The Los Angeles City Council asked Mickey Kantor, President Clinton's ex-secretary of commerce, to head a commission to assess the shape of American's second largest city. The report pulled few punches. Los Angeles, said the report, "suffers from a crisis in leadership and direction." L.A., it says, risks becoming "a city in decline."
These problems include: a public school system with a high inner-city drop-out rate, where many of those who do graduate are unable to read, write and compute at grade level; the worst traffic in the nation; nearly $30 billion in unfunded pension liabilities (more than Detroit); last in job creation among big cities since 1992 and the only one of the seven largest cities "where the number jobs has actually declined since 1990"; and according the a recent study by the liberal Brookings Institution, now last in job creation for young people in the 100 largest metropolitan areas.
How has the city council busied itself even as Occidental Petroleum of L.A. became the latest of the top 10 oil companies once headquartered in California to leave? In the last few years, city council has: voted, with one dissenting vote, to require porn actors to wear condoms; voted, 11-1, to become the largest city in America to ban the use of plastic grocery bags; unanimously agreed to treat e-cigarettes like regular ones and restrict their sale and use; and voted unanimously for a resolution supporting a state bill to allow "undocumented immigrants" to get drivers' licenses. Council even passed a resolution, 13-2, condemning "intolerable" speech on talk radio. The resolution, according to one councilman, is not anti-First Amendment. "It's exactly appropriate for this council to speak up," he said, "against the vile things we hear on the airwaves."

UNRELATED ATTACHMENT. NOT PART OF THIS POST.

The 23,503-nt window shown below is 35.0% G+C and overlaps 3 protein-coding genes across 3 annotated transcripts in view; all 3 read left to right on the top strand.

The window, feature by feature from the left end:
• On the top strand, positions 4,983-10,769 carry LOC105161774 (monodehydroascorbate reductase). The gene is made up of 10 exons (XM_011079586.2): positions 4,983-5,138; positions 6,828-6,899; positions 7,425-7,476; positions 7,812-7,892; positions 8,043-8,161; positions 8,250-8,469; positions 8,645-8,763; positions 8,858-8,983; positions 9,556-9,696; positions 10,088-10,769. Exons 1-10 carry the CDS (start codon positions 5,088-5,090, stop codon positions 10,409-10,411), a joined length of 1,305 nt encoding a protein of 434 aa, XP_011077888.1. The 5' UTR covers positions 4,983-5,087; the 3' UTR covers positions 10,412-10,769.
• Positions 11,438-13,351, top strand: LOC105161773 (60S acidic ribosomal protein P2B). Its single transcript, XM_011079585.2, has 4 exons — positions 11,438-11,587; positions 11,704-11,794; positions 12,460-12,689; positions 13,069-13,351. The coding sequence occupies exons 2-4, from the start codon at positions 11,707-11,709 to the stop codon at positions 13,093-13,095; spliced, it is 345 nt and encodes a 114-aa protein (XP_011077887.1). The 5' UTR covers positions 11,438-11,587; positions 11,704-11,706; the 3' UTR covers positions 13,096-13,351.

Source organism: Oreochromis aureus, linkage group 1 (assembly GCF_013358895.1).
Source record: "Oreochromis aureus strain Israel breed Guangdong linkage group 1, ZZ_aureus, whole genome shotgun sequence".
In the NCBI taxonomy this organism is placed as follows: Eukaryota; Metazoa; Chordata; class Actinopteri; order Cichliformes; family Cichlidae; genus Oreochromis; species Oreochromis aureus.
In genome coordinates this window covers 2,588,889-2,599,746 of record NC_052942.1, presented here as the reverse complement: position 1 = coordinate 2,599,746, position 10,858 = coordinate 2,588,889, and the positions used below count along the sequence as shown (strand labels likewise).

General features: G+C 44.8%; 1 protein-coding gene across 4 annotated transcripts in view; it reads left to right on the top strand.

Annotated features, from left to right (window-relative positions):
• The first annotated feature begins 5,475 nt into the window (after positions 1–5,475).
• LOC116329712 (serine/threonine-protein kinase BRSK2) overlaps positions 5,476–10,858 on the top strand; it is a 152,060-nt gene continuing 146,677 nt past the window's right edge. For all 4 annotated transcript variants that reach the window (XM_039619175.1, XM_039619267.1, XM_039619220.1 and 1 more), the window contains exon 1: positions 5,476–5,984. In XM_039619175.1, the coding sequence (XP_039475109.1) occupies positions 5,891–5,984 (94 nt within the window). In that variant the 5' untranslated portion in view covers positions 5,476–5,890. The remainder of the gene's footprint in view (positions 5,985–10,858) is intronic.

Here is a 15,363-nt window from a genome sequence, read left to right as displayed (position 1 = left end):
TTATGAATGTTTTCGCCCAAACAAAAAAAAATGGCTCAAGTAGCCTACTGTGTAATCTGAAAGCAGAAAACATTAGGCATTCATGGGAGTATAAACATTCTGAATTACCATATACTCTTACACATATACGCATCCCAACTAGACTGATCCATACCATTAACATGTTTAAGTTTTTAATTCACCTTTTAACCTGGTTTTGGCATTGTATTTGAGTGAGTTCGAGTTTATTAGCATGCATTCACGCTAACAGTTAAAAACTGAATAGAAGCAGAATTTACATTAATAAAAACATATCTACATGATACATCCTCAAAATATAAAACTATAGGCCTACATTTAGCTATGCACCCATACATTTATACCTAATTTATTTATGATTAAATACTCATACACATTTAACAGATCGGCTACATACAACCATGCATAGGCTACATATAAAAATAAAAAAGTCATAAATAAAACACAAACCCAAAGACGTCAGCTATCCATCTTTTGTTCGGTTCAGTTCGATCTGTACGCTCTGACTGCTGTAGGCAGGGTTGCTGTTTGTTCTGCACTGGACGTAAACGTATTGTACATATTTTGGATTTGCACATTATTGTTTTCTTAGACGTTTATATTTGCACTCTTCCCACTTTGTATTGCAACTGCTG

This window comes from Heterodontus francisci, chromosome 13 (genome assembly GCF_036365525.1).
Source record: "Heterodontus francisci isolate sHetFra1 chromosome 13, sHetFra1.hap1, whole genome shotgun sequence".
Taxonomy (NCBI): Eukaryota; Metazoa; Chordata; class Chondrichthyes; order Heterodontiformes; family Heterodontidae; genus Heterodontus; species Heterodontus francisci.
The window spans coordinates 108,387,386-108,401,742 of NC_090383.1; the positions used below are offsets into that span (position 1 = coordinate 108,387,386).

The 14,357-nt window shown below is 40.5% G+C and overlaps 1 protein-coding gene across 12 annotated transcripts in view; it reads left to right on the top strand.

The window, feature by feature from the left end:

The next report will make recommendations. Why wait? The city should immediately hire Peter Ueberroth. This California businessman successfully put on the 1984 L.A. Olympics when experts predicted disaster. Call him consultant. Call him City Czar. He has the stature, experience and the gravitas to implement the following 10 steps: